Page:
A study of the top management team′s understanding of their own company′s strategic positioning reveals greater levels of differences in perceptions than might be expected or desirable. The perceptions of competitors was even less closely shared. These results suggest scope for training managers in environmental observations and in communicating their observations and beliefs.
“Change or perish” has become a corporate mantra (Abrahamson, 2000). What happens when change becomes excessive? We define excessive change as when organizations pursue…
“Change or perish” has become a corporate mantra (Abrahamson, 2000). What happens when change becomes excessive? We define excessive change as when organizations pursue several seemingly unrelated and perhaps conflicting changes simultaneously, or when organizations introduce new changes before previous changes have been completed. When change is perceived as excessive, organizational members react in various ways. In this paper we draw on existing literature in strategy and management to theoretically develop the phenomenon of excessive change, ways of coping with excessive change, and organizational consequences of excessive change. Implications include how excessive change can be managed as well as suggestions for future research.
Previous research on international negotiations has primarily examined cross‐cultural differences in behavioral styles. Supplementing this prior research, we focused on…
Previous research on international negotiations has primarily examined cross‐cultural differences in behavioral styles. Supplementing this prior research, we focused on outcome in negotiations. The study examined relationships between culture and outcome in contract negotiations, and analyzed how negotiation behavior mediates between culture and outcome. Sixty Mexican and Norwegian subjects participated in a negotiation simulation with potentially integrative outcomes. The study included 12 Mexican dyads, 12 Norwegian dyads, and 6 cross‐cultural dyads. Two aspects of outcome: joint benefit and distribution of benefit between negotiators, and two aspects of process: progression of offers and verbal communication, were examined Results indicated an effect of culture on integrative results, but not on distribution of benefit. Process differences found were related to the progression of offers over time, and not to verbal communication. Managerial implications are discussed and directions for future research indicated.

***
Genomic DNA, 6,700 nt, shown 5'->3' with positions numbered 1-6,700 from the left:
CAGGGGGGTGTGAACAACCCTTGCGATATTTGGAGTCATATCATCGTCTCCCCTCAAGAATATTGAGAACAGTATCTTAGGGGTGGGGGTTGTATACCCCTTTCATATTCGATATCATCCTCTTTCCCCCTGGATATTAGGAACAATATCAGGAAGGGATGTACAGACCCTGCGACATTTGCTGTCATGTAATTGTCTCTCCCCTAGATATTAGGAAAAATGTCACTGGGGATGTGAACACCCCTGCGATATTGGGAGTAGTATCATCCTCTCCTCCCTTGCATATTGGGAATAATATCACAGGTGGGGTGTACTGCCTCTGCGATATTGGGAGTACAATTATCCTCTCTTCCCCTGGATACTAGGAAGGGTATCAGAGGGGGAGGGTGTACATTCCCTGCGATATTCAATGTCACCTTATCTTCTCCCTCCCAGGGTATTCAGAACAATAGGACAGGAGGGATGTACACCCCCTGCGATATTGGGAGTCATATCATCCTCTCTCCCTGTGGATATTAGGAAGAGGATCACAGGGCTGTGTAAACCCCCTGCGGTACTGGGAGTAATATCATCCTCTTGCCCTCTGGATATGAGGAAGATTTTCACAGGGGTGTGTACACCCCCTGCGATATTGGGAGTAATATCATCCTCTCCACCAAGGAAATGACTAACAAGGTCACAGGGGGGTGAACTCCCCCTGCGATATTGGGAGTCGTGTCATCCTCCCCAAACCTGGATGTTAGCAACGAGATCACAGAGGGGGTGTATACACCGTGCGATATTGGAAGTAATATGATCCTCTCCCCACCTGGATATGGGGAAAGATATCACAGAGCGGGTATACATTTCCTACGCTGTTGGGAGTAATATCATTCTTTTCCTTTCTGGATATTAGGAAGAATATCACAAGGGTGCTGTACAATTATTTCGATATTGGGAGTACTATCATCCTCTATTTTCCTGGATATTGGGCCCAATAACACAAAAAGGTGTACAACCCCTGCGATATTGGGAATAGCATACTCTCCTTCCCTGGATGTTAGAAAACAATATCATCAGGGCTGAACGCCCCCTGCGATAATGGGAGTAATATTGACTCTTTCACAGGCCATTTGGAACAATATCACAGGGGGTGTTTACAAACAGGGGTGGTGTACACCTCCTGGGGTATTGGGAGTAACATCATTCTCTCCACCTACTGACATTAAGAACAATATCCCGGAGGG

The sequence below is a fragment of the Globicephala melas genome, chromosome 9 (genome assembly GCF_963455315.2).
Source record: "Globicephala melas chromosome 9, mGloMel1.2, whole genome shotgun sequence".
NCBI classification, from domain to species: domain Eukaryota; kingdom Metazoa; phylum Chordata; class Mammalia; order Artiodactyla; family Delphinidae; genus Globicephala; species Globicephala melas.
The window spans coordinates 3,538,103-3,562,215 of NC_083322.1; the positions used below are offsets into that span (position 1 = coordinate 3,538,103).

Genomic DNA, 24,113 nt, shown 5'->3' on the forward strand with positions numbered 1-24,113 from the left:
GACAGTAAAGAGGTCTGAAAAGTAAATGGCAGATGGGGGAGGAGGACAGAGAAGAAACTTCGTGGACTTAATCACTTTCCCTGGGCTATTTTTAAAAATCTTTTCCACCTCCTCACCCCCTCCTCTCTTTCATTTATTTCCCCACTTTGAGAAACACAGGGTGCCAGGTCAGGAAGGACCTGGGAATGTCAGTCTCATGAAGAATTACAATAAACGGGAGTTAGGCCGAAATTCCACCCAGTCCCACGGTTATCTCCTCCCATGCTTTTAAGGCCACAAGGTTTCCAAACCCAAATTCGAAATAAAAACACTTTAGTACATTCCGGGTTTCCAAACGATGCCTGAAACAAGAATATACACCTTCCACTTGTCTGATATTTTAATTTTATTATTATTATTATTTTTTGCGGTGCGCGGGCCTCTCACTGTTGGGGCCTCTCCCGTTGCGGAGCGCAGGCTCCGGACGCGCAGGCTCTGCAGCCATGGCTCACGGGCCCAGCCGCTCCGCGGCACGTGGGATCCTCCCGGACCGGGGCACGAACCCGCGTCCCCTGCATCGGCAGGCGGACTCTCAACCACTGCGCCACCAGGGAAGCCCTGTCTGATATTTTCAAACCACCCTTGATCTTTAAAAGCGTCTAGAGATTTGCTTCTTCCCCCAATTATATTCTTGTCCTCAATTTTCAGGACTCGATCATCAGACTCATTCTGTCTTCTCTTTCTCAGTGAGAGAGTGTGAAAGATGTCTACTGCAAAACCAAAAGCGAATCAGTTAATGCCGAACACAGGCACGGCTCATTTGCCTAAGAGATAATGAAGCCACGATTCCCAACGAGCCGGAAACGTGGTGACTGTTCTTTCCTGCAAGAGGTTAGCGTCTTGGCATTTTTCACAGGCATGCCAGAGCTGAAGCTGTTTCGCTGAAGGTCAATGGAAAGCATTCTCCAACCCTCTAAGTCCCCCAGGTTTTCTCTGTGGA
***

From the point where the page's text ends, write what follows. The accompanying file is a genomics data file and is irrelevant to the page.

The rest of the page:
In this study, we are addressing changes in managerial logics after the introduction of New Public Management (NPM)-reforms in two public sectors in Norway, namely the…
In this study, we are addressing changes in managerial logics after the introduction of New Public Management (NPM)-reforms in two public sectors in Norway, namely the hospital and the university sectors. These sectors were previously dominated by professional and political logic in management, and the focus is on professionals in managerial positions. We are asking: How do professionals in managerial positions across universities and hospitals mediate between previous and newly introduced logics in management after NPM-reforms? We have chosen to compare changes in management across the hospital and the university sectors. Both sectors are largely publicly owned and dominated by professions, but their mission differs. The empirical material comprises interviews with formal leaders from dissimilar professional backgrounds, at different levels in the organisations in two cases. The findings show that management influenced by the market logic has been introduced, but in a hybrid version. The professional logic has however not been left behind, but expanded and supplied by a neo-bureaucratic logic. Leadership is functioning as a ‘catalyst’ to handle the different logics. The originality of this paper is a comparison of management in health care and higher education related to a model of hybrid management.